Lori enjoys spending time with family and friends when not in the lab, trying new recipes, and traveling.

Trainee Spotlight:

Dominique Parker, BS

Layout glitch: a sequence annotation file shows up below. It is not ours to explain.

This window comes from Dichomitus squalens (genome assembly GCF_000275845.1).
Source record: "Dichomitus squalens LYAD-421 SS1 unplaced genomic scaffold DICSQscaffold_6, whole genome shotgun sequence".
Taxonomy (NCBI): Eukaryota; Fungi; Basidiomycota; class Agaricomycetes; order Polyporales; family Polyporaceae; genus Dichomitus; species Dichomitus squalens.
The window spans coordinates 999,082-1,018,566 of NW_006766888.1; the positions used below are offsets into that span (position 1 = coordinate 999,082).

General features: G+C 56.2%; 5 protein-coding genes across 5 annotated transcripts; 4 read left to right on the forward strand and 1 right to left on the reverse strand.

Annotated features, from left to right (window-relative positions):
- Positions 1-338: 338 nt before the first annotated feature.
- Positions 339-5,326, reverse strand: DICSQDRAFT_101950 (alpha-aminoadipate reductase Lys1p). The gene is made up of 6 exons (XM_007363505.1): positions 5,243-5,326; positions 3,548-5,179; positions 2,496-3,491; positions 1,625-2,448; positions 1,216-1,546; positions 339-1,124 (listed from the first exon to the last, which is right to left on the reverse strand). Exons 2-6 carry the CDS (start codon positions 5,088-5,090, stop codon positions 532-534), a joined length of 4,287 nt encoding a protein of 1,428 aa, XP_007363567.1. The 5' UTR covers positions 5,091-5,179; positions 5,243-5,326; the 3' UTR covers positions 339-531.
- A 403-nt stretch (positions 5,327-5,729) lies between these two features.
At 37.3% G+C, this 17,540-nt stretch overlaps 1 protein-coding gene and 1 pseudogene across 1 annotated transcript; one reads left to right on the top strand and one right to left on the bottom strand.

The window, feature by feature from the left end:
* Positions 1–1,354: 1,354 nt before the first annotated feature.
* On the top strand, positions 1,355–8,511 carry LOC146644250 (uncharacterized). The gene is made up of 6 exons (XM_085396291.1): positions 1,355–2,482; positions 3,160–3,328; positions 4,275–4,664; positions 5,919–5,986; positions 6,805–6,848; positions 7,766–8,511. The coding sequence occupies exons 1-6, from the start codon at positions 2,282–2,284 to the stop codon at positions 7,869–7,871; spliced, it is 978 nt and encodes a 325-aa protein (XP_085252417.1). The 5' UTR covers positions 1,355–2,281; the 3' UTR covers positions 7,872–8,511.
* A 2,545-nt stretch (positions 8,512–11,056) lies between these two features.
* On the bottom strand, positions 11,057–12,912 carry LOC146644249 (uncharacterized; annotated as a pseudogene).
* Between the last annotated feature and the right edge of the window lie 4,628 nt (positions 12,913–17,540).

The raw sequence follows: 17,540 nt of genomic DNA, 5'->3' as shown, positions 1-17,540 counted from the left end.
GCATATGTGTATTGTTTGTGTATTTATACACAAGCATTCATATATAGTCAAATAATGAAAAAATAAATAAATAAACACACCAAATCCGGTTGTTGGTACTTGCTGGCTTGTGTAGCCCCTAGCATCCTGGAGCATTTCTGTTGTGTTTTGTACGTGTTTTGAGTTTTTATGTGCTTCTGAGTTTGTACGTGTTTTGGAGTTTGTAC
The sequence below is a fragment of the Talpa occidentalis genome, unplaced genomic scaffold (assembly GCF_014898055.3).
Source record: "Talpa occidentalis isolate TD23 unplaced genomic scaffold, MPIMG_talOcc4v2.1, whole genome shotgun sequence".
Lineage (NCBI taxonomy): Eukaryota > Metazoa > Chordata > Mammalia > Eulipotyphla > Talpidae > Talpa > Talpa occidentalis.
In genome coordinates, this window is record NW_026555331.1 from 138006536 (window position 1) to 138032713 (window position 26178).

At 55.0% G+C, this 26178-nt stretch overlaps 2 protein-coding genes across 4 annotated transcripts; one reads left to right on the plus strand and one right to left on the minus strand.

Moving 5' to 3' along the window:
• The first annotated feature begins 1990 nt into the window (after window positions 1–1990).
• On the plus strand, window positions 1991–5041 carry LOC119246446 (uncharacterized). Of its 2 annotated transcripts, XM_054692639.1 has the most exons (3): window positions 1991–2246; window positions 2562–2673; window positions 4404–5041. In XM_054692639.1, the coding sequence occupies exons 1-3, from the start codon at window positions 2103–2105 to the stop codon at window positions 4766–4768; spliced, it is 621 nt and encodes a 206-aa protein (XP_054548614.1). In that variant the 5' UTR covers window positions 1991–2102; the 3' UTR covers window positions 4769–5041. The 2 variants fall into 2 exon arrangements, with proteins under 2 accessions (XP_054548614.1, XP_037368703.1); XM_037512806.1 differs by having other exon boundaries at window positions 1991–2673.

Dominque’s research with her colleagues analyzes the role of the non-canonical NF-kB pathway in macrophage phenotype and function in ovarian cancer progression. Ovarian cancer is ranked fifth in causes of cancer-related deaths in women, ovarian cancer has a 5-year survival rate of about 49%. We aim to discover novel therapies by modulating tumor-associated macrophages (TAMs) in the tumor microenvironment (TME). TAMs represent a major population in the TME of ovarian cancer and tend to have a pro-tumorigenic (M2) phenotype which can be repolarized towards an anti-tumor (M1) with certain stimuli. Our goal is to understand and exploit NF-kappaB (NF-κB) pathways to modulate macrophage behavior. We hypothesize that activating the understudied non-canonical NF-κB (nc-NF-κB) pathway in macrophages will worsen tumor progression. We are performing in vitro studies using tumor and macrophage cell lines. Preliminary data show higher levels of nc-NF-κB in M2 macrophages compared to M1 or unpolarized macrophages, potentially linking nc-NF-κB with pro-tumor effects in macrophages. Our in vivo studies use doxycycline-inducible transgenic mouse models termed IKFM and ALFM that overexpress cIKKβ (canonical NF-κB) or p52 (nc-NF-κB) specifically in macrophages. Intraperitoneal growth of TBR5 ovarian cancer cells is used for tumor progression studies in mice. Preliminary data suggest that ALFM mice may have more of an anti-inflammatory phenotype; however, additional analyses are required. Surprisingly, in our TBR5 model, the ALFM mice had significantly reduced tumor weights and lower trending ascites when compared to controls. Tumor sections are being analyzed via co-immunofluorescence. Further evaluation of in vivo samples is ongoing to determine the effects of elevated nc-NF-κB on ovarian tumor progression. Our studies will establish whether nc-NF-κB represents a new potential therapeutic target in ovarian cancer.